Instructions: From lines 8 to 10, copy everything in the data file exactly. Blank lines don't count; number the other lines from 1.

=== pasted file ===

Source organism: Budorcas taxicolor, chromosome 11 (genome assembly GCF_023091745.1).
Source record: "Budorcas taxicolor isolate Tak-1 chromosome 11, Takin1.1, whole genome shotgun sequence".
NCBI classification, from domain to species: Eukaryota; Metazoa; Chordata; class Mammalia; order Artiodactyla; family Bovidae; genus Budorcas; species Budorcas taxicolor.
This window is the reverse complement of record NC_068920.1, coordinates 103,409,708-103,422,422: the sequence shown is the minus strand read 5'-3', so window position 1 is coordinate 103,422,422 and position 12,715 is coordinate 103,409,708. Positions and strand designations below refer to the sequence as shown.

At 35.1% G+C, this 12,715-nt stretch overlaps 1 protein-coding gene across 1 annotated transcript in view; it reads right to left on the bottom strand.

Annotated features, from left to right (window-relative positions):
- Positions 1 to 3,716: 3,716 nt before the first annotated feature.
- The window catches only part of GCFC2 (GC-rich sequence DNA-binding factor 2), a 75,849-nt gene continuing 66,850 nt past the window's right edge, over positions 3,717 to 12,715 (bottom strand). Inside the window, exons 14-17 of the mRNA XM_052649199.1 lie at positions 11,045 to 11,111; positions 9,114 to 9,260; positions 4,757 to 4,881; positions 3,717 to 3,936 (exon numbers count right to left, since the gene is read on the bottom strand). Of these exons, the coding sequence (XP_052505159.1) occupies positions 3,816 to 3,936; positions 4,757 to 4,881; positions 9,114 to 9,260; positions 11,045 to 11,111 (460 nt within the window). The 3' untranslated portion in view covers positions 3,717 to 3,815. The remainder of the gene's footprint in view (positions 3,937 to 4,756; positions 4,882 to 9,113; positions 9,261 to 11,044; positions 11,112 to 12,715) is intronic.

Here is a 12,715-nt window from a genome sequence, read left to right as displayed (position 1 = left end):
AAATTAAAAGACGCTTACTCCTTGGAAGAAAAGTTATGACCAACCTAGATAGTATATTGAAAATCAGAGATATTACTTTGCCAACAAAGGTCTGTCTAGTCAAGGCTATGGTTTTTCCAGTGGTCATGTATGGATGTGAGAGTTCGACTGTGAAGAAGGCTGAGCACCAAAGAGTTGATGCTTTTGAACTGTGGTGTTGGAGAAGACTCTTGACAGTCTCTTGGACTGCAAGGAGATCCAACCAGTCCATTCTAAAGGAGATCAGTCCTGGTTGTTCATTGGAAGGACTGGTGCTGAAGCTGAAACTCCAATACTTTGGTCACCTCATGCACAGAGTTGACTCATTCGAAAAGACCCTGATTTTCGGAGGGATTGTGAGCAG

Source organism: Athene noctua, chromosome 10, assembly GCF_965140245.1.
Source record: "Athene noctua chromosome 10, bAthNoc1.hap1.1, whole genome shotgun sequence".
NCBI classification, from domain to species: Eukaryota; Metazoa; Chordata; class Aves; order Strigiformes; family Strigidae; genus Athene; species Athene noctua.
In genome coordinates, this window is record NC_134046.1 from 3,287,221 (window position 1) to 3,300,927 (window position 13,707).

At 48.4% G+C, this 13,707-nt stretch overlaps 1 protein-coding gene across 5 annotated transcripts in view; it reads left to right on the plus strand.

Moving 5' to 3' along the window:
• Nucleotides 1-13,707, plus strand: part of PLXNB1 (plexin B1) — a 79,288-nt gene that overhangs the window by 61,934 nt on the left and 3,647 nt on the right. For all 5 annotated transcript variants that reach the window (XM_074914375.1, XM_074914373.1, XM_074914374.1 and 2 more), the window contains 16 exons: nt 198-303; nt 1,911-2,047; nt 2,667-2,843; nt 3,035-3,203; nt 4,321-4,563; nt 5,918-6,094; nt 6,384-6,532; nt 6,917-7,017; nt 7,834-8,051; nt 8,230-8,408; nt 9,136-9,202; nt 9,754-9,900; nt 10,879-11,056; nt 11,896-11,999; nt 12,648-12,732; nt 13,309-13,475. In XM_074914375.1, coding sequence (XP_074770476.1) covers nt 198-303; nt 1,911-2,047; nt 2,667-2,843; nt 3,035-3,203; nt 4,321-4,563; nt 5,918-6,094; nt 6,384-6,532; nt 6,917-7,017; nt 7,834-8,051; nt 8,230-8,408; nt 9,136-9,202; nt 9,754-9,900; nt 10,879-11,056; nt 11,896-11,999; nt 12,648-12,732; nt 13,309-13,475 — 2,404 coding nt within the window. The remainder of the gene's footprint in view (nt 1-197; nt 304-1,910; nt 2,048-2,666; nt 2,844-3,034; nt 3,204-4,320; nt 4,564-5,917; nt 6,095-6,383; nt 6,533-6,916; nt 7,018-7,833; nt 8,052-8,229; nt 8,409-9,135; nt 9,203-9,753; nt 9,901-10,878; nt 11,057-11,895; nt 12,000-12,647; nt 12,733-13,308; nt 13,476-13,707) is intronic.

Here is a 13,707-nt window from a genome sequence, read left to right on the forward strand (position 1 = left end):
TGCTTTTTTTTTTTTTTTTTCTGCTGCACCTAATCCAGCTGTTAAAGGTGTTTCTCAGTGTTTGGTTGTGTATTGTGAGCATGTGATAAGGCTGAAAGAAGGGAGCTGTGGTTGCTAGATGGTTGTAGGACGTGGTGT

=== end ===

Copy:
- The window catches only part of GCFC2 (GC-rich sequence DNA-binding factor 2), a 75,849-nt gene continuing 66,850 nt past the window's right edge, over positions 3,717 to 12,715 (bottom strand). Inside the window, exons 14-17 of the mRNA XM_052649199.1 lie at positions 11,045 to 11,111; positions 9,114 to 9,260; positions 4,757 to 4,881; positions 3,717 to 3,936 (exon numbers count right to left, since the gene is read on the bottom strand). Of these exons, the coding sequence (XP_052505159.1) occupies positions 3,816 to 3,936; positions 4,757 to 4,881; positions 9,114 to 9,260; positions 11,045 to 11,111 (460 nt within the window). The 3' untranslated portion in view covers positions 3,717 to 3,815. The remainder of the gene's footprint in view (positions 3,937 to 4,756; positions 4,882 to 9,113; positions 9,261 to 11,044; positions 11,112 to 12,715) is intronic.

Here is a 12,715-nt window from a genome sequence, read left to right as displayed (position 1 = left end):
AAATTAAAAGACGCTTACTCCTTGGAAGAAAAGTTATGACCAACCTAGATAGTATATTGAAAATCAGAGATATTACTTTGCCAACAAAGGTCTGTCTAGTCAAGGCTATGGTTTTTCCAGTGGTCATGTATGGATGTGAGAGTTCGACTGTGAAGAAGGCTGAGCACCAAAGAGTTGATGCTTTTGAACTGTGGTGTTGGAGAAGACTCTTGACAGTCTCTTGGACTGCAAGGAGATCCAACCAGTCCATTCTAAAGGAGATCAGTCCTGGTTGTTCATTGGAAGGACTGGTGCTGAAGCTGAAACTCCAATACTTTGGTCACCTCATGCACAGAGTTGACTCATTCGAAAAGACCCTGATTTTCGGAGGGATTGTGAGCAG